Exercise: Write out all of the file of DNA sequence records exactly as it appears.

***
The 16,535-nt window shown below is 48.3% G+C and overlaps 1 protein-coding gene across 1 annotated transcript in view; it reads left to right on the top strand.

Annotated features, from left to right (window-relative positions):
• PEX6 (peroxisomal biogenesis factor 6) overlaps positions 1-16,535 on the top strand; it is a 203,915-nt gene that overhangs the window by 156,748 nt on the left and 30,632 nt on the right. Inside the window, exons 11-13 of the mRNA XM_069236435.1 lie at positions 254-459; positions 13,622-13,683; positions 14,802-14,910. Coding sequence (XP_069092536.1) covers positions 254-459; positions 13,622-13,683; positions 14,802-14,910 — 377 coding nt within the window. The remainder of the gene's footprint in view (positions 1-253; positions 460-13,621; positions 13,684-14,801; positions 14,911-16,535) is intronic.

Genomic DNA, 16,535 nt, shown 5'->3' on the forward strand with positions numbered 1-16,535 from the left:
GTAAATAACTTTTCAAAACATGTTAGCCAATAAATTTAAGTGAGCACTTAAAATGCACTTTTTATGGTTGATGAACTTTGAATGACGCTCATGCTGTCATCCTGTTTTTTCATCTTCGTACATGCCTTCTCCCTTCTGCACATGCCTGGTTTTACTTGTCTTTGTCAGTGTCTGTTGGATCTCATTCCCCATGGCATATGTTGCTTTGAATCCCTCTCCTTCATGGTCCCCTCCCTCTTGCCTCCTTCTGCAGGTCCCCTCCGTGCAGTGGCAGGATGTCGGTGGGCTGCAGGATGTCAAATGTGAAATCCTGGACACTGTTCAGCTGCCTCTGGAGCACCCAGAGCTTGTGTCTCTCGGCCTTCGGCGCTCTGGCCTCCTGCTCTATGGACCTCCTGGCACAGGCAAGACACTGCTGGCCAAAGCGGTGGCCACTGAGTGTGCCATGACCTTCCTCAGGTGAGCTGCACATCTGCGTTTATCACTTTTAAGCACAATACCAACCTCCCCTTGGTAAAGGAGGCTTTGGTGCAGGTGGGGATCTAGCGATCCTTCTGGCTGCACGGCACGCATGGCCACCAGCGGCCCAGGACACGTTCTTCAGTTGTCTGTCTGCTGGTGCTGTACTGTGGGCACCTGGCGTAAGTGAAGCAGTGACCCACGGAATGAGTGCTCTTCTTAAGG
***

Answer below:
The 16,535-nt window shown below is 48.3% G+C and overlaps 1 protein-coding gene across 1 annotated transcript in view; it reads left to right on the top strand.

Annotated features, from left to right (window-relative positions):
• PEX6 (peroxisomal biogenesis factor 6) overlaps positions 1-16,535 on the top strand; it is a 203,915-nt gene that overhangs the window by 156,748 nt on the left and 30,632 nt on the right. Inside the window, exons 11-13 of the mRNA XM_069236435.1 lie at positions 254-459; positions 13,622-13,683; positions 14,802-14,910. Coding sequence (XP_069092536.1) covers positions 254-459; positions 13,622-13,683; positions 14,802-14,910 — 377 coding nt within the window. The remainder of the gene's footprint in view (positions 1-253; positions 460-13,621; positions 13,684-14,801; positions 14,911-16,535) is intronic.

Genomic DNA, 16,535 nt, shown 5'->3' on the forward strand with positions numbered 1-16,535 from the left:
GTAAATAACTTTTCAAAACATGTTAGCCAATAAATTTAAGTGAGCACTTAAAATGCACTTTTTATGGTTGATGAACTTTGAATGACGCTCATGCTGTCATCCTGTTTTTTCATCTTCGTACATGCCTTCTCCCTTCTGCACATGCCTGGTTTTACTTGTCTTTGTCAGTGTCTGTTGGATCTCATTCCCCATGGCATATGTTGCTTTGAATCCCTCTCCTTCATGGTCCCCTCCCTCTTGCCTCCTTCTGCAGGTCCCCTCCGTGCAGTGGCAGGATGTCGGTGGGCTGCAGGATGTCAAATGTGAAATCCTGGACACTGTTCAGCTGCCTCTGGAGCACCCAGAGCTTGTGTCTCTCGGCCTTCGGCGCTCTGGCCTCCTGCTCTATGGACCTCCTGGCACAGGCAAGACACTGCTGGCCAAAGCGGTGGCCACTGAGTGTGCCATGACCTTCCTCAGGTGAGCTGCACATCTGCGTTTATCACTTTTAAGCACAATACCAACCTCCCCTTGGTAAAGGAGGCTTTGGTGCAGGTGGGGATCTAGCGATCCTTCTGGCTGCACGGCACGCATGGCCACCAGCGGCCCAGGACACGTTCTTCAGTTGTCTGTCTGCTGGTGCTGTACTGTGGGCACCTGGCGTAAGTGAAGCAGTGACCCACGGAATGAGTGCTCTTCTTAAGG